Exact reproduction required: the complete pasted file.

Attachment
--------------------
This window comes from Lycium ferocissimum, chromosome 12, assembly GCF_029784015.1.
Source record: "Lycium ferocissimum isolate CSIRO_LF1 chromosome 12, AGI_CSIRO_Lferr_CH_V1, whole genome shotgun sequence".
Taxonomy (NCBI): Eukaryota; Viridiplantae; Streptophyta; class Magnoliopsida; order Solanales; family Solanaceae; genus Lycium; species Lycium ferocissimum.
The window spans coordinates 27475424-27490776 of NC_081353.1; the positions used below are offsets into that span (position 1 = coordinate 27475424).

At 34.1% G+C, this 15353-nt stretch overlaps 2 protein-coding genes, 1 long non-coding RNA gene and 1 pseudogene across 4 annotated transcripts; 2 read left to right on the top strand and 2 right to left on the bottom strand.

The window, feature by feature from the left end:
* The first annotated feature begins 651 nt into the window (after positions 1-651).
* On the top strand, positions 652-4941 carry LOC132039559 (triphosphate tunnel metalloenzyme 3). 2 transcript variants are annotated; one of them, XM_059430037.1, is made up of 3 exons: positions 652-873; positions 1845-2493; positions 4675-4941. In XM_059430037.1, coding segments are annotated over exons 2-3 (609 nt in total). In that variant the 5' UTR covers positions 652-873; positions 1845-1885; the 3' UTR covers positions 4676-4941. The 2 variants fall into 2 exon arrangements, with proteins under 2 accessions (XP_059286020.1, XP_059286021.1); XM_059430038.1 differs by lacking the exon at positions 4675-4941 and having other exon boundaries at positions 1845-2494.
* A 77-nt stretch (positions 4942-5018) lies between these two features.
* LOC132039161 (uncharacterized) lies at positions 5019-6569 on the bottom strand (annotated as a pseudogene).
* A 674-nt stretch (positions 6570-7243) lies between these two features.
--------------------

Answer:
This window comes from Lycium ferocissimum, chromosome 12, assembly GCF_029784015.1.
Source record: "Lycium ferocissimum isolate CSIRO_LF1 chromosome 12, AGI_CSIRO_Lferr_CH_V1, whole genome shotgun sequence".
Taxonomy (NCBI): Eukaryota; Viridiplantae; Streptophyta; class Magnoliopsida; order Solanales; family Solanaceae; genus Lycium; species Lycium ferocissimum.
The window spans coordinates 27475424-27490776 of NC_081353.1; the positions used below are offsets into that span (position 1 = coordinate 27475424).

At 34.1% G+C, this 15353-nt stretch overlaps 2 protein-coding genes, 1 long non-coding RNA gene and 1 pseudogene across 4 annotated transcripts; 2 read left to right on the top strand and 2 right to left on the bottom strand.

The window, feature by feature from the left end:
* The first annotated feature begins 651 nt into the window (after positions 1-651).
* On the top strand, positions 652-4941 carry LOC132039559 (triphosphate tunnel metalloenzyme 3). 2 transcript variants are annotated; one of them, XM_059430037.1, is made up of 3 exons: positions 652-873; positions 1845-2493; positions 4675-4941. In XM_059430037.1, coding segments are annotated over exons 2-3 (609 nt in total). In that variant the 5' UTR covers positions 652-873; positions 1845-1885; the 3' UTR covers positions 4676-4941. The 2 variants fall into 2 exon arrangements, with proteins under 2 accessions (XP_059286020.1, XP_059286021.1); XM_059430038.1 differs by lacking the exon at positions 4675-4941 and having other exon boundaries at positions 1845-2494.
* A 77-nt stretch (positions 4942-5018) lies between these two features.
* LOC132039161 (uncharacterized) lies at positions 5019-6569 on the bottom strand (annotated as a pseudogene).
* A 674-nt stretch (positions 6570-7243) lies between these two features.